Reporting Mike Krauser
CHICAGO (WBBM/CBS) – For nearly 30 years, the remains of three men—all victims of a serial killer–have sat, unidentified, in boxes in coroners’ offices in Indiana.
Now, there’s a renewed effort to identify them.
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They were victims of serial killer Larry Eyler, a Chicago house painter who admitted he killed nearly two dozen young men before dying in prison of AIDS 16 years ago.
That much has been known for years.
Two were found just over the Illinois border in 1983, in Newton County, Ind. near an old barn that, Eyler admitted, he used to torture his victims.
Another was found by a farmer in Jasper County.
The Chicago Tribune reports the coroners in both counties have made it their personal missions to return the victims to their families.
They’re hoping DNA testing will link the bodies to families who suspect their missing loved ones became victims of the serial killer.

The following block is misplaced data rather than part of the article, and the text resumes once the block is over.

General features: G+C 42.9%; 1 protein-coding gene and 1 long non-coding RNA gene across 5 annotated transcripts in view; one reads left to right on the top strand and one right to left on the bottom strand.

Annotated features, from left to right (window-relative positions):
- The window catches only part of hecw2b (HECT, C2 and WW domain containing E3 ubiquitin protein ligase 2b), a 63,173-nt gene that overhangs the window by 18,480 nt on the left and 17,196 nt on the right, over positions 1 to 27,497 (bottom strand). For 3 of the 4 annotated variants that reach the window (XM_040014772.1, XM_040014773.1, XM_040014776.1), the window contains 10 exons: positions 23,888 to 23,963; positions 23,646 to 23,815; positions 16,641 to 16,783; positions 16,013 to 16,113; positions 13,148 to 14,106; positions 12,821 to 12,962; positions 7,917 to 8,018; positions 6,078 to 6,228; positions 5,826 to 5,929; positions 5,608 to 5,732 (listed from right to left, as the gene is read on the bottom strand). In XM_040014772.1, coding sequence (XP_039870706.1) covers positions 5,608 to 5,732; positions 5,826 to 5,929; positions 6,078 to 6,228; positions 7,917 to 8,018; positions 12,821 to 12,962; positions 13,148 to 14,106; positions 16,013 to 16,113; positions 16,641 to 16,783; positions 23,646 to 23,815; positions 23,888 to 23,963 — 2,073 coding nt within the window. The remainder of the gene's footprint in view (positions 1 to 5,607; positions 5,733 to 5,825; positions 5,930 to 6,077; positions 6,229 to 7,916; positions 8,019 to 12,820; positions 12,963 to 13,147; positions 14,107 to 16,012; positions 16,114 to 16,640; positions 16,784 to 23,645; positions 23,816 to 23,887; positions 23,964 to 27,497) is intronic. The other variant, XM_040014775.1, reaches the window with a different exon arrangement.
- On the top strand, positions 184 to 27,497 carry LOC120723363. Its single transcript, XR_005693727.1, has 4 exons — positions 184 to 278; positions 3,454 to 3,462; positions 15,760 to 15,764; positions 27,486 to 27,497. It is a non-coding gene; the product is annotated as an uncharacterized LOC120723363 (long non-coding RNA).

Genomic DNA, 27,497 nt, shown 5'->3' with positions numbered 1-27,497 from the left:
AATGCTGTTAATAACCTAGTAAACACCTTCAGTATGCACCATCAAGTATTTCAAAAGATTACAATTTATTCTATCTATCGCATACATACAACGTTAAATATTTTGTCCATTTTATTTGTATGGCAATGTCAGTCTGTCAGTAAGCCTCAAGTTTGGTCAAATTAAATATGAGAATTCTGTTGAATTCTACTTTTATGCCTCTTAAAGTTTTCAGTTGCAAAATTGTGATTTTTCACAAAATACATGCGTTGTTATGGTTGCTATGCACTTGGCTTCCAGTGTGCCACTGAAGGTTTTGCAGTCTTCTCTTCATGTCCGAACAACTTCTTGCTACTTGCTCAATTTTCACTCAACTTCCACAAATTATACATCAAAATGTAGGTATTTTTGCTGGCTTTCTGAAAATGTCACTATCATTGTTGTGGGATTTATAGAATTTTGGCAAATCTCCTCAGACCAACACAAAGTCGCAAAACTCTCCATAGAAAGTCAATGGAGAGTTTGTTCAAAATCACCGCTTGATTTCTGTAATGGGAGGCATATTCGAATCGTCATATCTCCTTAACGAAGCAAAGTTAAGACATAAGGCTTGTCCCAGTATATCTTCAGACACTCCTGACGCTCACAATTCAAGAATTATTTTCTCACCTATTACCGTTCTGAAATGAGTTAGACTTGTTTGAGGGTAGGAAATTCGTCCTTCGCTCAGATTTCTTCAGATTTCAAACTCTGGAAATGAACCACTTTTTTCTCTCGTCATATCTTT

Eyler admitted he killed young men after fights with his married boyfriend, 21 victims in all.
Eyler was arrested in 1984, after a janitor in a Rogers Park building found a garbage bag containing the body of Danny Bridges, a 16-year-old male prostitute from Uptown. Eyler was convicted of murder and aggravated kidnapping, and sentenced to death by Judge Joseph Urso in 1986.
After bodies of young men kept turning up in rural Indiana, Eyler’s attorney, Kathleen Zellner, asked for a deal with then-Cook County State’s Attorney Jack O’Malley, in which Eyler would be taken off Death Row and given a life sentence in exchange for information that would solve more than 20 murders. But O’Malley declined, according to a 1992 Chicago Reader story.
When Eyler died in March 1994, an appeal of his conviction was pending in the Illinois Supreme Court. He claimed one of his attorneys, David Schippers, had a conflict of interest because he took $16,875 in payments from a prosecution witness named Robert David Little. Eyler said Little had really killed Bridges, according to a Chicago Tribune report from the time.